Raptor contingents head to Guam and Okinawa


POSTED: Sunday, December 21, 2008

The Air Force again will deploy two contingents of F-22A Raptor combat jet fighters to Guam and Okinawa next month for three months. Twelve of the fighters will deploy to Kadena Air Base on Okinawa from Langley Air Force Base, Va., and another 12 to Andersen Air Force Base on Guam from Elmendorf Air Force Base in Alaska.

In February, six stealth fighter jets - built by Lockheed Martin Corp. and Boeing Co. - participated in an inaugural 12-hour test flight from Hawaii to Kadena Air Base when a “;navigation anomaly”; maimed several computer systems on the aircraft as they crossed the international date line, crippling navigation systems and hindering communications.

The planes returned to Hawaii, where engineers were able to locate the problem and fixed the glitch. As a result, the Air Force had to repair 87 of the fighters that faced similar problems.

Twenty F-22 Raptors, fifth-generation Air Force fighters, will be stationed at Hickam Air Force Base and owned by the Hawaii Air National Guard's 199th Fighter Squadron by 2011. They will be crewed by pilots from the active Air Force's 531st Fighter Squadron.

More than 600 Hawaii Air Guard and Air Force personnel will be assigned to the two squadrons.

The 25th Infantry Division on Dec. 9 uncased its unit colors and took responsibility for operations in Multi-National Division North during a ceremony held at Contingency Operating Base Speicher in Iraq.

It is the same region and the same base that the 25th Division's 3rd Brigade Combat Team served in Iraq for 15 months in 2006.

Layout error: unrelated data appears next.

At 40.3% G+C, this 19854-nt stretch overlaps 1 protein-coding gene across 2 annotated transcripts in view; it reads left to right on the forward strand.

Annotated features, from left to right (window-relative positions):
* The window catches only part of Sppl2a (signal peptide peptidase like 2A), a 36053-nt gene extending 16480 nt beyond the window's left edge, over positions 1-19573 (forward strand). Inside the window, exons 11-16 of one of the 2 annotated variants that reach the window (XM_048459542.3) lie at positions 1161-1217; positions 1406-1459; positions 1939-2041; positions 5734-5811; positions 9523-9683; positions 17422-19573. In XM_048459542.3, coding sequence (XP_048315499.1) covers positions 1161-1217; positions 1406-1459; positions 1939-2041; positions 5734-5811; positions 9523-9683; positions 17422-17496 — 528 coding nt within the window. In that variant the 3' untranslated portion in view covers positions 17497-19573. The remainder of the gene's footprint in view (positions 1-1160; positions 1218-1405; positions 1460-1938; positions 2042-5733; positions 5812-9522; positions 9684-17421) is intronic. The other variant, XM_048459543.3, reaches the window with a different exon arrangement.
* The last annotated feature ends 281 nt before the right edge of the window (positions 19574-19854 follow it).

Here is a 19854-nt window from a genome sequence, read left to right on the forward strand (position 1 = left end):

In the transfer of authority ceremony, Maj. Gen. Robert Caslen, 25th Division commander, said: “;You can count on each one of us to do our part to ensure Iraq and her citizens are secure.”;

In an Army news release, Caslen called the chance to serve alongside Iraqi men and women an “;honor and privilege.”;

The Army release said Caslen addressed a crowd of more than 200, included senior Iraqi civilian and military leaders from the northern provinces, saying: “;Our mission is simple, yet tough. It is to defeat (al-Qaida in Iraq) and other anti-coalition and Iraq government elements, to protect and secure the Iraqi people, and to build capacity in the Iraqi security forces and the Iraqi government in order to establish a secure, stable, and growing Iraqi government and economy.”;

Caslen assumed the title of commanding general of Multi-National Division North, also known as Task Force Lightning, from Maj. Gen. Mark Hertling, commanding general of 1st Armored Division, who returns with the unit colors and headquarters to Wiesbaden in Germany.

Caslen will be responsible for an area including the cities of Balad, Kirkuk, Tikrit, Mosul and Samarra.

Caslen and 1,000 soldiers from his Schofield Barracks headquarters lead Task Force Lightning. Major units in the task force include 1st Stryker Brigade Combat Team from Fort Wainwright in Alaska; 3rd Infantry Brigade Combat Team from the 25th Division at Schofield Barracks; 3rd Armored Cavalry Regiment from Fort Hood in Texas; and the 10th Combat Aviation Brigade from Fort Drum in New York.


”;In the Military”; was compiled from wire reports and other sources by reporter Gregg K. Kakesako, who covers military affairs for the Star-Bulletin. He can be reached by phone at 294-4075 or by e-mail at .(JavaScript must be enabled to view this email address).